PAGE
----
Increasing Resilience of Natural Areas and Welcoming Growth

Working together towards common goals, private and public partners are significantly enhancing a ditched stretch of Bethany Creek, creating an asset for the community and wildlife. 

A  seven-acre parcel in rapidly developing North Bethany, the privately owned site is features Bethany Creek, a tributary to Springville Creek.  These streams connect downstream to large, public natural areas including an 80-acre Tualatin Hills Park & Recreation District (THPRD) park with more trails and wildlife habitat. Public-private partnerships, integrated planning, and a variety of innovative management techniques will provide enormous value by increasing the resilience of the natural area as the neighborhood is built around it. 


The Site

First planting: 2017
Size: 7 acres
Stream length: 1,238 feet
Total to date: 14,000 plants
Plant communities: Riparian Forest, Scrub Shrub

The rapid pace of new development in North Bethany reflects the healthy economy and desirable quality of life in Washington County. However, widespread land use changes pose challenges to creeks, wetlands and floodplains already strained by more than a century of clearing, agriculture and other uses. As North Bethany develops, additional roofs, roads, sidewalks, driveways and other hard surfaces will only increase the rate of urban runoff to local streams. While wetland and stream areas have protection buffers designated during the development process, there is no program to comprehensively improve these natural areas inside the buffer. Without innovative public-private partnerships, Bethany Creek would remain an incised ditch that drains and comprimisesa wetland area dominated by invasive weedy plants.

 

The Challenge

The rapid pace of new development in North Bethany reflects the healthy economy and desirable quality of life in Washington County. However, widespread land use changes pose challenges to creeks, wetlands and floodplains already strained by more than a century of clearing, agriculture and other uses. As North Bethany develops, additional roofs, roads, sidewalks, driveways and other hard surfaces will only increase the rate of urban runoff to local streams. While wetland and stream areas have protection buffers designated during the development process, there is no program to comprehensively improve these natural areas inside the buffer. Without innovative public-private partnerships, Bethany Creek would remain an incised ditch that drains and compromises a wetland area dominated by invasive weedy plants.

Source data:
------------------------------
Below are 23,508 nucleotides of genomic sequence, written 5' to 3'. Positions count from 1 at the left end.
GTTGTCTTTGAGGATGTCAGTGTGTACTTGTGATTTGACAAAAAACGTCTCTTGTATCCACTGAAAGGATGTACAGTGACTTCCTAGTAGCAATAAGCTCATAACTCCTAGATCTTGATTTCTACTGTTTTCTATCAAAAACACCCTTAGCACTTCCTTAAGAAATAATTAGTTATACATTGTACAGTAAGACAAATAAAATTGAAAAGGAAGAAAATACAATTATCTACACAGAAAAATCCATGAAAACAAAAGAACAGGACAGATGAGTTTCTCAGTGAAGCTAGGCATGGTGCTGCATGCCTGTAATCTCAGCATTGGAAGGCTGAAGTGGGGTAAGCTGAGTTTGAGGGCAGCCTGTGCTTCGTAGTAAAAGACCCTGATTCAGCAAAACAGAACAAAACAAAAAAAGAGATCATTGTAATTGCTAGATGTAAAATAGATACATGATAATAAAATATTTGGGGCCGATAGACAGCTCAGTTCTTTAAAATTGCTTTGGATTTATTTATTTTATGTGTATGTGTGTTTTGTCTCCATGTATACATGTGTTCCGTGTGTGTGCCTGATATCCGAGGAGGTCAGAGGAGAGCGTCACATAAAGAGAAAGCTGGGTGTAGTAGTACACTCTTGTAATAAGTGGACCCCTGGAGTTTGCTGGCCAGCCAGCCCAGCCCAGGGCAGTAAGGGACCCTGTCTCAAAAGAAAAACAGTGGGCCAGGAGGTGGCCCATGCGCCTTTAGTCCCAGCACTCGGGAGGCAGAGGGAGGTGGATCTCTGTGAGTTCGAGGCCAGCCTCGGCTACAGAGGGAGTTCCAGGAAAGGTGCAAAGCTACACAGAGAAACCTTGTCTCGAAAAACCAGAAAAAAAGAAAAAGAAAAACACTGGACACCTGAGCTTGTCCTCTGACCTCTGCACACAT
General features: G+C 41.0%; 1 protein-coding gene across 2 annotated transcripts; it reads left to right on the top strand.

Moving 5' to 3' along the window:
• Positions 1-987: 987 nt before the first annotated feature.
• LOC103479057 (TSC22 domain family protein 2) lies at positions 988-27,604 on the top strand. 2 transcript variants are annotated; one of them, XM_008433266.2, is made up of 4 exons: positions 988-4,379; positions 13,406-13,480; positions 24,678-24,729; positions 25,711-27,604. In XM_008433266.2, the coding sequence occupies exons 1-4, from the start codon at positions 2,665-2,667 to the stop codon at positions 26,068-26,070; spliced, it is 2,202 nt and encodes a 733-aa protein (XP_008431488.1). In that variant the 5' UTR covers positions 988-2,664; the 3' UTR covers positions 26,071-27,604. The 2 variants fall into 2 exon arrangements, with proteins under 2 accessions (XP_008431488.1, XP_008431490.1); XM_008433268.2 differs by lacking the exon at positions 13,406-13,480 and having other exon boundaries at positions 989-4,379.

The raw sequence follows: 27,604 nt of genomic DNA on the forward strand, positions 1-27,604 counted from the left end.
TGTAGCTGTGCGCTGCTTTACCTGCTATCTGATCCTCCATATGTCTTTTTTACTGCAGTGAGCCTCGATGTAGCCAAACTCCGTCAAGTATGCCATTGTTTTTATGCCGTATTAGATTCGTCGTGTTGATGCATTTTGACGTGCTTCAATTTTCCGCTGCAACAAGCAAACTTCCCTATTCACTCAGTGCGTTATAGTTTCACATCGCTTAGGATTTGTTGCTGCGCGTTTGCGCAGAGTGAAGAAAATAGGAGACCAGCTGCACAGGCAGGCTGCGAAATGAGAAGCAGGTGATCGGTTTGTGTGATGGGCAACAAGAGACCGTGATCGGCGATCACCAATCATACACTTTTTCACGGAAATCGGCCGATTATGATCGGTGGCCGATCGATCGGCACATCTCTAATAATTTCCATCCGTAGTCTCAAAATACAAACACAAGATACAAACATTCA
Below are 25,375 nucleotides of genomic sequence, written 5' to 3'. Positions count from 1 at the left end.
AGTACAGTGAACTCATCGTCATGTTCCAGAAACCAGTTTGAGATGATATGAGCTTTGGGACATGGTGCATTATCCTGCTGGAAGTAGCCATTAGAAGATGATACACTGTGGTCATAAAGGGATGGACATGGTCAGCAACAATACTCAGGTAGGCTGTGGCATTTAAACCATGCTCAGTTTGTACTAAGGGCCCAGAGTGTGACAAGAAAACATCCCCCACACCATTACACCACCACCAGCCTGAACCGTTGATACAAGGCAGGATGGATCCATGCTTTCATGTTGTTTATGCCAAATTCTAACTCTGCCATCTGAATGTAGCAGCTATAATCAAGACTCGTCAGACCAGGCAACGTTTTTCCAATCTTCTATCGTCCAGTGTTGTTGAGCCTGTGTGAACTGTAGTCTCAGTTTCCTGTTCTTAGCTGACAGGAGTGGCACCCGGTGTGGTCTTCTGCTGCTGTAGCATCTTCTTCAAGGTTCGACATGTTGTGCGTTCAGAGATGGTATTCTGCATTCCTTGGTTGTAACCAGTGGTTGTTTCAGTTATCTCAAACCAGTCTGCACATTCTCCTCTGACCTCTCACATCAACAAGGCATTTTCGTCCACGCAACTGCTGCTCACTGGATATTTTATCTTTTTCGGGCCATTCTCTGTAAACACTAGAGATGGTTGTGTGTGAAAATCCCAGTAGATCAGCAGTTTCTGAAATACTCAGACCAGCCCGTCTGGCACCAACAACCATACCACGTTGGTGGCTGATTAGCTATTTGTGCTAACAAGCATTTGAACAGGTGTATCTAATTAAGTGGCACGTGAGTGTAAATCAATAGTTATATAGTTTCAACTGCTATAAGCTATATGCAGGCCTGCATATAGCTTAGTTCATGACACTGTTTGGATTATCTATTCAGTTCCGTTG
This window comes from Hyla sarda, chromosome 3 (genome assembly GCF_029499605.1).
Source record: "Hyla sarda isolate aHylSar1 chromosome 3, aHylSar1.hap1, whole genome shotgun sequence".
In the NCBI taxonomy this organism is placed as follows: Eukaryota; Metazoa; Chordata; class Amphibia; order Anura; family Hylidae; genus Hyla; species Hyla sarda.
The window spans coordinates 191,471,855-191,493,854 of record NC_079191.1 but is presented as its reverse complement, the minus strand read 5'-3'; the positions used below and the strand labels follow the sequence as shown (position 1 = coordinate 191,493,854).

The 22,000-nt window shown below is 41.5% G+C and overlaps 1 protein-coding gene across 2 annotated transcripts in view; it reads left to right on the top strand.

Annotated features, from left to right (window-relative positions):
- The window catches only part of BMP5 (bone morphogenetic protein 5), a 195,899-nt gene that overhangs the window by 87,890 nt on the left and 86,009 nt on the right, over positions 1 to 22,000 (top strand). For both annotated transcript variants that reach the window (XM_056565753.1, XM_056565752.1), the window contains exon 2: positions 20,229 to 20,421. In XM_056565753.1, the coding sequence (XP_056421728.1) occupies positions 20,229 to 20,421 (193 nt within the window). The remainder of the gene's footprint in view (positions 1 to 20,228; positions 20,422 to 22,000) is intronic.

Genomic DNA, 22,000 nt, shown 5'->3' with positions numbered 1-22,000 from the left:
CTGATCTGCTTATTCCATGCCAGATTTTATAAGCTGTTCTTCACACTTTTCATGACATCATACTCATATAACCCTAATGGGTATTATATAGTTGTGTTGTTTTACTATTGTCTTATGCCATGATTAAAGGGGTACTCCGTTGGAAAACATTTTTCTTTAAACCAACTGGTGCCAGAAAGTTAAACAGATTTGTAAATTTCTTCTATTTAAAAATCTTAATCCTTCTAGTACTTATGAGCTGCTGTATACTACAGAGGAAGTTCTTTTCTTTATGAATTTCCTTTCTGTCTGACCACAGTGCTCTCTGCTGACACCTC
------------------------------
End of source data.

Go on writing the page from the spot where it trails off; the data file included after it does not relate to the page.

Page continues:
The Transformation

Management techniques at Bethany Creek connect upland areas, creek margins and the creek itself. A variety of native trees, shrubs, wildflowers and wetland grasses have replaced invasive, weedy plants. Snags, or dead standing trees, are the apartments of the restored forest,  and provide essential spaces for cavity-nesting birds, such as owls, wood ducks and flickers. Strategic planting of willows and downed logs create anchor points for beaver to build dams and improve aquatic habitat. Habitat for songbirds, raptors, mammals, and amphibians is being enhanced and will continue to develop naturally over time. Also, rainwater from nearby neighborhoods will be slowed and cleaned by vegetation before it enters the main stream channel. These actions will improve floodplain and stream function, reduce stream bank and streambed erosion, and provide flood control and water quality benefits. In addition, THPRD has installed a nearby playground and trail, and more community amenities are planned for the future.

Additionally, this project benefits from an upstream pond that detains and cleans water while metering it out systematically in response to live storm forecasting and in consideration of the creek’s ability to convey water. The site also connects to downstream stream enhancement efforts by private developers and public agencies. 

A comprehensive approach is cleaning and cooling the creek,improving habitat and floodplain operation,  while enabling recreational benefits for the local community, including newly added trails. By taking a comprehensive, large-landscape approach to water management, enhancement projects such as Bethany Creek are leveraging partnerships to improve the health and resilience of the watershed as a whole.


KEY PARTNERS